I am a student majoring in electrical engineering.

There is three equations about Fourier series.

\begin{align} x(t)&=\sum_{n=-\infty}^{\infty}X_n e^{j2\pi nf_0t} &&&& (1)\\ X_n&=\frac1{T_0}\int_{t_0}^{t_0+T_0}x(t)e^{-j2\pi nf_0t}dt &&&& (2)\\ x(t)&=X_0 + \sum_{n=1}^{\infty} A_n \cos(2\pi nf_0t) + \sum_{n=1}^{\infty}B_n \sin(2\pi nf_0t) &&&& (3)\\ &~~~~~~~~~~~~,where~~~~A_n = \frac2{T_0} \int_{t_0}^{t_0+T_0} x(t) \cos(2\pi nf_0t)dt\\ &~~~~~~~~~~~~~~~~~~~~~~~~~~~~B_n = \frac2{T_0} \int_{t_0}^{t_0+T_0} x(t) \sin(2\pi nf_0t)dt\\ \end{align}

I know equations $(1)$ and $(2)$ are used when changing domain from time to frequency, and vice versa.

I want to know where the equation $(3)$ is used.

I regard equation $(3)$ is weird because $x(t)$ is expressed as a function of $x(t)$ itself.

Please let me know why equation $(3)$ is also important. Thank you.

  • $\begingroup$ FYI: $x(t)$ is represented in terms of $x(t)$ in equations $(1)$ and $(2)$ as well. $\endgroup$ – JimmyK4542 Dec 24 '15 at 9:19
  • $\begingroup$ But when I have $X_n$ data, I can get $x(t)$ using the equation $(1)$. In the similar way, I can gain $X_n$ from $x(t)$ using the equation $(2)$. However, it is weird that I can gain $x(t)$ from $x(t)$ using the equation $(3)$. $\endgroup$ – Danny_Kim Dec 24 '15 at 9:30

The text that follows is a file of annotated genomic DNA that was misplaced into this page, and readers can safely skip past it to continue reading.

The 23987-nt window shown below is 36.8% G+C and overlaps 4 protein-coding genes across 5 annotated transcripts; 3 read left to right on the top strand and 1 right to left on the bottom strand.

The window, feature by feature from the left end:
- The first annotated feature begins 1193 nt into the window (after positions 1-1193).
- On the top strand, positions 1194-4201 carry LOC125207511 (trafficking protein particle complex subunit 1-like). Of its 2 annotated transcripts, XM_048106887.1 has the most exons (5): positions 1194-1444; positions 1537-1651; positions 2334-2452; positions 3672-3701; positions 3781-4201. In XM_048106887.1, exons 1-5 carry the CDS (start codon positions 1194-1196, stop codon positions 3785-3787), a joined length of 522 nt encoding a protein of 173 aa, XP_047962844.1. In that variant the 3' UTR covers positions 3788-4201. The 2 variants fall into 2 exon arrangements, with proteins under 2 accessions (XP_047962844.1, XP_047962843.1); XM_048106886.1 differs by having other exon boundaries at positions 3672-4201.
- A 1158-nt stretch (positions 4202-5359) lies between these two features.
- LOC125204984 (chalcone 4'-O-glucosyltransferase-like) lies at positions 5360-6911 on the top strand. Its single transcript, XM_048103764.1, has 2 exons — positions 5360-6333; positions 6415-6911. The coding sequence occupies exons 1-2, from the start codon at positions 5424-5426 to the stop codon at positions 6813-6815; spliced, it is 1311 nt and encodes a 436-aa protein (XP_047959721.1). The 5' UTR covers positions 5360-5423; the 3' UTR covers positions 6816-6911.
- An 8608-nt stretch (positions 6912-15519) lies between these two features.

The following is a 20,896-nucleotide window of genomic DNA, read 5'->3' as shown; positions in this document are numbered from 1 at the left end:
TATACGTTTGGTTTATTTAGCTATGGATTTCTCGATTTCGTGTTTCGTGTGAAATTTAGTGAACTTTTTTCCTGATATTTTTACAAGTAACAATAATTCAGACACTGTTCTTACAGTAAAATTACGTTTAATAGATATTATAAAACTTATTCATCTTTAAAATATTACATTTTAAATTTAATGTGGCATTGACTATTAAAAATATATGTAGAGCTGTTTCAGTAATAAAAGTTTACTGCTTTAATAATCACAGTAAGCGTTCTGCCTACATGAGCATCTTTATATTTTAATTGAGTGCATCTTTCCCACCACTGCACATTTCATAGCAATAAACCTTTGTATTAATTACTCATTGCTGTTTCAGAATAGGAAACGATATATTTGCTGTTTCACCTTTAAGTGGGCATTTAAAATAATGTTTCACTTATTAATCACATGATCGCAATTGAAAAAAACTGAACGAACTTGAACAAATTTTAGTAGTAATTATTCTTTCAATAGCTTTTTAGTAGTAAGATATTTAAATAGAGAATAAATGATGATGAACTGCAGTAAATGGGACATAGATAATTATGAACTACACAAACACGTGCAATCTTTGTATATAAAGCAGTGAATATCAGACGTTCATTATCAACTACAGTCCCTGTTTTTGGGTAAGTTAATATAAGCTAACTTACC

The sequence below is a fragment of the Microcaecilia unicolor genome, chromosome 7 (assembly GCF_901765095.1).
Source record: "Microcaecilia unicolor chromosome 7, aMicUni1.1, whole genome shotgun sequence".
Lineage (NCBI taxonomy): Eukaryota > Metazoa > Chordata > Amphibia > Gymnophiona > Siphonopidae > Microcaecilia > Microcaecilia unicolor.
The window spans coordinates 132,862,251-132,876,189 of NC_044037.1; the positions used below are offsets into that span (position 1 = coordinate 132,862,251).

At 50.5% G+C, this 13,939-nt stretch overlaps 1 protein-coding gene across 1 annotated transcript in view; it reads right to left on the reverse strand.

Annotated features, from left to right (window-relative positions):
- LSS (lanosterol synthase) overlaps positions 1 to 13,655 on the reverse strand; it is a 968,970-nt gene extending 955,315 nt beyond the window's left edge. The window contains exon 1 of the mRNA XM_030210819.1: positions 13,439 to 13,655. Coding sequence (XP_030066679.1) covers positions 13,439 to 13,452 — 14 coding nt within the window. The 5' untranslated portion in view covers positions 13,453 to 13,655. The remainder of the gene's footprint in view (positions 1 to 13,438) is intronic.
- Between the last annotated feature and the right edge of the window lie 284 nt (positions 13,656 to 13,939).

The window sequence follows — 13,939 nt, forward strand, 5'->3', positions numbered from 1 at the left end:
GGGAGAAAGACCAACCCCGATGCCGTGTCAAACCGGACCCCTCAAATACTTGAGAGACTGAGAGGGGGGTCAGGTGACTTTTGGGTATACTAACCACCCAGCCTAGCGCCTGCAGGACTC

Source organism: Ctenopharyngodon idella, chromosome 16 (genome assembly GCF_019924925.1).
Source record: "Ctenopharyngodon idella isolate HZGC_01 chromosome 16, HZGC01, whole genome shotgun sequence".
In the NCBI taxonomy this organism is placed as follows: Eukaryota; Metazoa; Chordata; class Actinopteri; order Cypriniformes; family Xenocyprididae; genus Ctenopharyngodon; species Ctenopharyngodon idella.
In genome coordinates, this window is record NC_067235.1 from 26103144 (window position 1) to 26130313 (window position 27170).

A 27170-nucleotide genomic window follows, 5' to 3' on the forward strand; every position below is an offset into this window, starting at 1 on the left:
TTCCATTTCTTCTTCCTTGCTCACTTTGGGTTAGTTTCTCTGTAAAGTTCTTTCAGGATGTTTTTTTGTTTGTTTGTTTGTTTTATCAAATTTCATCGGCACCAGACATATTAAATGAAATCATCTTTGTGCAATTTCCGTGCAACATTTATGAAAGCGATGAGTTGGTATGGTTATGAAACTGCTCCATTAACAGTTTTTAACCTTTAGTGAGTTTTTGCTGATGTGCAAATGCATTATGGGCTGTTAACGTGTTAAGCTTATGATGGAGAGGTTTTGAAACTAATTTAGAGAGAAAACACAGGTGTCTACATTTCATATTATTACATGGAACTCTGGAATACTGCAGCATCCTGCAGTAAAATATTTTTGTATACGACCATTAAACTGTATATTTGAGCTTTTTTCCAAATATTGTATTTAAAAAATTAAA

From a theoretical standpoint, Equation 3 shows you how to decompose $x(t)$ into orthogonal functions (sines and cosines), which can help you draw conclusions about $x(t)$ which aren't obvious from the original function.

See, for instance, Example 1 from the Wikipedia article on Fourier Series: https://en.wikipedia.org/wiki/Fourier_series#Example_1:_a_simple_Fourier_series

Example 2 may help as well: https://en.wikipedia.org/wiki/Fourier_series#Example_2:_Fourier.27s_motivation

  • $\begingroup$ Hmm, too hard to understand examples in wiki. But i know i need to struggle. :) $\endgroup$ – Danny_Kim Dec 26 '15 at 4:11

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